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Heritage

As our nation’s Founders designed their plan for a more perfect union, they understood that the success of a modern republic would require more than a political document like the Constitution. From their study of history, the Founders had learned of the pitfalls of republics before this one. They concluded that even the Constitution alone could not curb individual selfishness. They believed that virtues were necessary for sustaining the American experiment. Their fervent prayers were an integral part of the birth of our nation.

This Week in History

December 10, 1950 – Dr. Ralph Bunche Awarded Nobel Peace Prize

Dr. Ralph Bunche became the first African-American man awarded the Nobel Peace Prize, given for his efforts in mediation between Israel and nearby Arab states the previous year.

Bunche was reared by his grandmother in Los Angeles after his parents died when he was a child. He contributed to the family’s had-pressed finances selling newspapers, serving as a house boy for a movie actor, working as a carpet layer, and doing what odd jobs he could find. His intellectual brilliance appeared early in school, where he won numerous prizes, while competing as an all-around athlete. He won an athletic scholarship to UCLA, from which he graduated with a degree in international relations.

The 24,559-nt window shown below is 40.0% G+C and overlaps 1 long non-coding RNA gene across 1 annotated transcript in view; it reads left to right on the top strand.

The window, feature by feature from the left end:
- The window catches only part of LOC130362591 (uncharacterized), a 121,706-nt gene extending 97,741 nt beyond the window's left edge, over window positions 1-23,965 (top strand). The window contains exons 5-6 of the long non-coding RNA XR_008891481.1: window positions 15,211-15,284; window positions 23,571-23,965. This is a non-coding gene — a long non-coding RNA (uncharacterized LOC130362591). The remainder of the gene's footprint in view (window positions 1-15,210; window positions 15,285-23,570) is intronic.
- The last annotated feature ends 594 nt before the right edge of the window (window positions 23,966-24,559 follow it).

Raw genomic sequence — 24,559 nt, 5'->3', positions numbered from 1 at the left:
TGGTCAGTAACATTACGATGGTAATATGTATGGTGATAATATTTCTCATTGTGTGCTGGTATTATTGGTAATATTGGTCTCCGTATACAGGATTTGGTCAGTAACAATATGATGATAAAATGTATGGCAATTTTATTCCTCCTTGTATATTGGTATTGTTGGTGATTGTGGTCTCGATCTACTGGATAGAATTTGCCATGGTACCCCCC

A scholarship took him to Harvard University and later to Northwestern University, the London School of Economics, and Capetown University in South Africa. He went on to land a job at the U.S. State Department in charge of the Department of Trusteeship of the UN.

His most important career assignment came when he was appointed as assistant to the UN Special Committee on Palestine, charged with carrying out the partition approved by the UN General Assembly in 1948 which created Israel as a nation. After eleven months of virtually ceaseless negotiating, Bunch obtained signatures on an armistice agreement between Israel and its neighboring Arab States. It was for those efforts, that he was awarded the Nobel Peace Prize.



    Signer of the Declaration of Independence

    PresidentialQouteWilliam Ellery, Signer of the Declaration of Independence for Rhode Island

     

    William Ellery was born in December 1727 in Newport, Rhode Island. He received his early education from his father, a merchant and Harvard College graduate. At age 20, Ellery graduated from Harvard College where he excelled in Greek and Latin. He returned to Newport where he worked first as a merchant, next as a customs collector, and then as Clerk of the Rhode Island General Assembly. Ellery started practicing law at the age of 43 and became active in the Rhode Island Sons of Liberty.

    Ellery was a delegate to the Continental Congress and was among the 56 signers of the Declaration of Independence. His signature is second only in size to that of John Hancock. He was also a signer of the Articles of Confederation.

    Ellery served as a judge of the Supreme Court of Rhode Island. He was an abolitionist and an active worshipper at the Second Congregational Church of Newport.

    He was married twice, first to Ann Remington of Cambridge, Massachusetts, and later to Abigail Cary. He had 19 children. He died in 1820 at the age of 92, and is buried in the Common Burial Ground of Newport.